Despite benefiting from a gaming surge during Covid lockdowns, the company’s finances still contain some red flags as it eyes a Hong Kong listing

Key Takeaways:

  • ZX Inc.’s revenue and profit both grew significantly in the first half of the year as frequent lockdowns sparked an online gaming craze
  • The company had just 290 million yuan in cash and 2 billion yuan in net current liabilities at the end of June

By Fai Pui

In 2017, Hong Kong movie star Nick Cheung challenged Chinese gamers to “cross me if you dare,” using a thickly-accented but catchy phrase playing on a popular line from one of his movies. That ignited a craze for “Legend of Lanyue,” the game he was endorsing. Five years later, the game’s operator ZX Inc. is once again throwing out a new challenge, this time to Hong Kong investors, with plans to float shares in the city.

ZX Inc.’s preliminary prospectus, filed at the end of last month, shows not only why the company is listing now, but also contains financial data that might give some investors cause for concern over the company’s future development.

China’s online game industry was once a goldmine that was quickly embraced by investors, fueling the meteoric rise of names like Tencent (0700.HK). But all of that has changed in the last two years. In addition to being labeled as “spiritual opium” by official media, the industry has taken a series of regulatory hits, including strict limits on playing time for minors, hitting many companies on both their top and bottom lines.

Amid that gloom, the Covid-19 pandemic brought a breath of fresh air as millions of people turned to games to pass time during lockdowns that left them housebound for weeks or even months. ZX Inc. noted that particular benefit in its preliminary prospectus.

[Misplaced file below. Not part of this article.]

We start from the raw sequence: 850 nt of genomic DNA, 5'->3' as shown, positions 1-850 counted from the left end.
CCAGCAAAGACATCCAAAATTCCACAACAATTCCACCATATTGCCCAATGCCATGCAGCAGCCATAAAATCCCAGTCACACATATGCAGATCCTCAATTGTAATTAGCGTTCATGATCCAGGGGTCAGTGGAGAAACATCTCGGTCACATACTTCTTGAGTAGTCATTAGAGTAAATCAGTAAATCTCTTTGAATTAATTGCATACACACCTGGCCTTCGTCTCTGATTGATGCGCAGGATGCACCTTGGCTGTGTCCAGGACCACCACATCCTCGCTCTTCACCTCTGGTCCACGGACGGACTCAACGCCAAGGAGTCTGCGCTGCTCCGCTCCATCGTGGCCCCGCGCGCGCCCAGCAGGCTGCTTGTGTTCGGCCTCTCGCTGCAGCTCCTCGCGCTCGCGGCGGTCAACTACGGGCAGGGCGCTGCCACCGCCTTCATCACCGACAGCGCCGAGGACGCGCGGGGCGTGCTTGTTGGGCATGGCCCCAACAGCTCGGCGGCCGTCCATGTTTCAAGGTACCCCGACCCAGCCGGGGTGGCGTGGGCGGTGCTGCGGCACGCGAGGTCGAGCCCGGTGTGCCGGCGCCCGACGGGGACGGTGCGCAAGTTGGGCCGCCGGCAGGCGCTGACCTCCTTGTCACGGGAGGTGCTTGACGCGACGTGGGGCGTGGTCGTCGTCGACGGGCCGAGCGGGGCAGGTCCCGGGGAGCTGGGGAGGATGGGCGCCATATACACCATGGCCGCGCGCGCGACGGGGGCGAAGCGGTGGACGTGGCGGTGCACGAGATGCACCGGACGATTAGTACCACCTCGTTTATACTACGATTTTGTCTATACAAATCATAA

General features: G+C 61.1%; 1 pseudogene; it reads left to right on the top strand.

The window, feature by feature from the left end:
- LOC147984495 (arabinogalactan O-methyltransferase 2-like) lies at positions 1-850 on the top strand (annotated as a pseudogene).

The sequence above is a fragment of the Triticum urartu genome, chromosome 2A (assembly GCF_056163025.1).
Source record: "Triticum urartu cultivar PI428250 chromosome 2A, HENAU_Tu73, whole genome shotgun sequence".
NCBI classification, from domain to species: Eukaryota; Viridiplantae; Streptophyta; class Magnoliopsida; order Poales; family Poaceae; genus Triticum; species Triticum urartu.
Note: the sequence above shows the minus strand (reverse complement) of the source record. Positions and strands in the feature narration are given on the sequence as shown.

Since its inception in 2015, ZX has provided and operated 259 web and mobile interactive entertainment products with an average of 9.4 million monthly active users (MAUs) as of the end of June this year. Its revenue has also had a very good run. After falling by 4.5% to 2.87 billion yuan ($411 million) in 2020 due to changes in product development schedules for certain games marketed and operated by its customers, its revenue nearly doubled last year and in the first half of 2022 to 5.74 billion yuan and 4.54 billion yuan, respectively.

But ZX has also paid handsomely for those revenue gains. Over the past three and a half years, it spent 11.2 billion yuan, or more than 66% of its total revenue each year, mainly on fees to acquire traffic from partner online media platforms, offline marketing expenses and for celebrity endorsements.

The company recorded a loss of 1.3 billion yuan in 2020 due to a one-time share-based payment of 1.82 billion yuan to employees. It moved into the black to the tune of a 616 million yuan profit last year, and continued that streak with a profit of 338 million yuan in the first half of 2022. But its heavy promotional spending has squeezed its profitability. The company posted a net profit margin of 10.7% last year, and the figure fell to only 7.5% in the first half of this year as its spending grew by 72% to 3 billion yuan.

Peripheral products

In a bid to diversify from the fiercely competitive gaming industry, ZX launched food, “blind box” collectibles and other peripheral products two years ago. Its fast food products, branded with the famous Nick Cheung line, have fared particularly well, selling out at about 16,900 offline stores in more than 20 provinces across China.